Via FuturePundit (http://www.futurepundit.com/archives/004854.html), we've got this Spiegel article on one David Levy (http://www.spiegel.de/international/world/0,1518,522919,00.html) who believes that "Robots will be hugely attractive to humans as companions because of their many talents, senses and capabilities. ... love and sex with robots on a grand scale are inevitable."
To his credit, FuturePundit (Randall Parker) thinks to ask:
But will robots find *us* attractive as companions?
First, let's parse the gender dynamics here. Despite the obligatory egalitarian language ("lover", "partner", "malebots and fembots", etc.), the robots described in the Spiegel article are exclusively female:
Mimicking human appearance seems to be the least of the challenges. Two years ago, Japanese robot expert Hiroshi Ishiguro unveiled his "Repliee Q1" robot. The awkward name is misleading. Ishiguro's creation can easily pass as the first robot woman in human history. Thanks to 42 actuators driven by compressed air, the gynoid can "turn and react in a humanlike way," says Levy. "Repliee Q1 can flutter her eyelids, she appears to breathe, she can move her hands just like a human, (and) she is responsive to human touch...," he adds enthusiastically.
The article continues: "Much more difficult than external traits, however, will be the challenging of breathing something approaching a soul into the robots." (Can you say "duh"?)
Absent from the Spiegel article is any sense of what might make a robot a desirable "partner" (i.e. female partner for a heterosexual male human) beyond the characteristics that make a very good sex doll. And conversely, there's no reflection on what might make a male relationship partner (whether heterosexual or homosexual, human or robotic) more desirable than a vibrator or a dildo.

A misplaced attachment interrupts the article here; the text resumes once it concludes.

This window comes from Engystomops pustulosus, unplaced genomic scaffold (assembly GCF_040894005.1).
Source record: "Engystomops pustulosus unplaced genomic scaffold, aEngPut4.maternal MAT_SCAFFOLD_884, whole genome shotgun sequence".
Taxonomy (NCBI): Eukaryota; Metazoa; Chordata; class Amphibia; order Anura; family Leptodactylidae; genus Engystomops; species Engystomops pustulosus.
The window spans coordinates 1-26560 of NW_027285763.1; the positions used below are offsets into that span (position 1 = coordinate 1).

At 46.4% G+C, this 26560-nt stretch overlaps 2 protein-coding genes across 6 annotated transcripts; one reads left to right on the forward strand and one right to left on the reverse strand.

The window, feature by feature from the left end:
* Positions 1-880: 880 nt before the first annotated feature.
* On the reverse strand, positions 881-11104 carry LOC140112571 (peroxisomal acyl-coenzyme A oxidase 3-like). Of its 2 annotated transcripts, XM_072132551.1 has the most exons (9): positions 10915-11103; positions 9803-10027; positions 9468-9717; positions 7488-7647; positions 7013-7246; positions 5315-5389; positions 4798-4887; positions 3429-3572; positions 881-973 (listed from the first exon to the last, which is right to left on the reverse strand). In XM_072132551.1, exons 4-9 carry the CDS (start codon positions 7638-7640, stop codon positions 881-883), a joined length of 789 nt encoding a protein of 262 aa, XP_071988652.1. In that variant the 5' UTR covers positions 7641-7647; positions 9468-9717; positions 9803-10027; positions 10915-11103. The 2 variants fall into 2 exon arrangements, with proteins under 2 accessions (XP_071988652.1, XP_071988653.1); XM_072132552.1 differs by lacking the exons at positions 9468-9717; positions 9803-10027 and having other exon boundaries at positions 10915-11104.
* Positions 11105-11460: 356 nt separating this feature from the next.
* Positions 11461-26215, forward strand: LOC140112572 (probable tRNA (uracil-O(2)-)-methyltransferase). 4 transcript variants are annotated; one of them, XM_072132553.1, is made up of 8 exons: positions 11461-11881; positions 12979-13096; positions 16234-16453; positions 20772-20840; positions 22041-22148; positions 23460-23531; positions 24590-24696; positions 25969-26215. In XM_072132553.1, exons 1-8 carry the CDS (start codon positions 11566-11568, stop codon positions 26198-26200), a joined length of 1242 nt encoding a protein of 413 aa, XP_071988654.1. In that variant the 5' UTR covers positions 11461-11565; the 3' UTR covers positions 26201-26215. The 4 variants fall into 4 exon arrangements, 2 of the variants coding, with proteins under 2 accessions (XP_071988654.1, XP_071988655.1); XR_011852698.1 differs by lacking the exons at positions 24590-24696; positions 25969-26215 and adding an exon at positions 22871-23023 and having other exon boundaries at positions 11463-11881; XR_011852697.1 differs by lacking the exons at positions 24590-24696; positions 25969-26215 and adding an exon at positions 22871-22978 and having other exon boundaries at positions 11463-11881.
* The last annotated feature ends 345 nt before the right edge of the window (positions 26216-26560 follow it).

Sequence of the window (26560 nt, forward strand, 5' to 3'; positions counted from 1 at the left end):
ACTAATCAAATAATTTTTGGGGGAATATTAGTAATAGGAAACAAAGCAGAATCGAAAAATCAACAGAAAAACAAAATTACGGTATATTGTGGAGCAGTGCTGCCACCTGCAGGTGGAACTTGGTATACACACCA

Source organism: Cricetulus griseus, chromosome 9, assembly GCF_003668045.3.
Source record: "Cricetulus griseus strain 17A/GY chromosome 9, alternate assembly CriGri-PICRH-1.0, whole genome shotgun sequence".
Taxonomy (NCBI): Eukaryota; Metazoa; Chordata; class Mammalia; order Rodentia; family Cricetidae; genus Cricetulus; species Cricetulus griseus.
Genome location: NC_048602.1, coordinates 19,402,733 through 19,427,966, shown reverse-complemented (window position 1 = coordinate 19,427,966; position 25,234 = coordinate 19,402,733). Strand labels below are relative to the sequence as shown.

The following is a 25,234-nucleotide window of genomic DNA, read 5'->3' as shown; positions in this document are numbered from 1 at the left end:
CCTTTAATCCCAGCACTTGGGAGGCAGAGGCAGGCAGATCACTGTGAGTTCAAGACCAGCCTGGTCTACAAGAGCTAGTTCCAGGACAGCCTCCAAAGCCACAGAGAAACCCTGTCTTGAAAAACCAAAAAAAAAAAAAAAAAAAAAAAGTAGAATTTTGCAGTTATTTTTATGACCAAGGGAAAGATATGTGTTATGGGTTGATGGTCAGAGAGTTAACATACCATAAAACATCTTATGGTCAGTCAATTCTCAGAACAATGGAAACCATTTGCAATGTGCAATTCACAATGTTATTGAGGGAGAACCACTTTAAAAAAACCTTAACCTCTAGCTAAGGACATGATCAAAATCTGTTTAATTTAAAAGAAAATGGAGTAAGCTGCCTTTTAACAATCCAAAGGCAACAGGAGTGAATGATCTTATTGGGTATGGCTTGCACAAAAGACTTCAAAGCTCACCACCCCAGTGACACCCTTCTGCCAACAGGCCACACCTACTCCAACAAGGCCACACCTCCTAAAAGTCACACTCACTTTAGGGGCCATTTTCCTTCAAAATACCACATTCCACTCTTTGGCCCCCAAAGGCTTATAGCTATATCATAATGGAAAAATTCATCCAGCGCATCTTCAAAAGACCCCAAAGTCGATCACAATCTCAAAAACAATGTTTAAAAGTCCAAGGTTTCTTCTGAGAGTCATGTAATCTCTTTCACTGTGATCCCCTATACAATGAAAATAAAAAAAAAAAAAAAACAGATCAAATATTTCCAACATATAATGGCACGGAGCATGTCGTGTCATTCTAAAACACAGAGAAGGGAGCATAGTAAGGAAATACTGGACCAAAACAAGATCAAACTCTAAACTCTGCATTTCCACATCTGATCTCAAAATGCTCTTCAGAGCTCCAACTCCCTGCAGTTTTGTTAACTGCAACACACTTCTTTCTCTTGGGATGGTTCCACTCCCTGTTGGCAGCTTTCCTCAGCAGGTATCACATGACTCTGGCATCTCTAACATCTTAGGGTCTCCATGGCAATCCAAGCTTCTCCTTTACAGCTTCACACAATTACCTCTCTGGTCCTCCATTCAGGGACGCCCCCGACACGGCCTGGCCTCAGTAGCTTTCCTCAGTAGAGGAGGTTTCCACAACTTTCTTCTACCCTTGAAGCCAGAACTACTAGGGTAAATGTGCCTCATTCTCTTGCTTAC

Asimov's masterpiece "The Caves of Steel" deals with human/robot relationships in a much deeper way. I think there's a wonderful homoerotic undercurrent between Lije Bailey (who, in one scene, catches himself looking at his robot partner's private parts in the shower) and R. Daneel Olivaw (who insists on addressing Bailey as "partner Elijah"). But that's a subject for another post.
I could go on into a long digression about the use and connotations of the sex-specific words "fembot" and "gynoid". (Why are "robots" presumed to be male by default, and why, when they're not, is their function presumed to be sexual?) But I want to get right to the point of this post, which is that "robot" etymologically means "slave".
To even find the question of whether a robot could be an "ideal partner" meaningful, you must first be thinking in terms that put you in the role of a shopper or a consumer. And truth be told, we all do this when we are "shopping" for partners; we'd like to be with someone who's the right combination of age, gender, physical and personality traits, and so on. Internet-based dating sites (and, more broadly, social networking sites) automate this process for us. But in the end, those sites can only deliver one thing: real people. People with needs and expectations of their own.
And here's where David Levy's mindset veers off in another direction. Because he's thinking only in terms of "how can I satisfy my own needs?" He's not thinking about relationships between equals - relationships that force us to ask the more inportant question, "What can I give?"
[Note: This will hopefully be the first of several posts on the general theme of humas, robots, and relationships. Stay tuned.]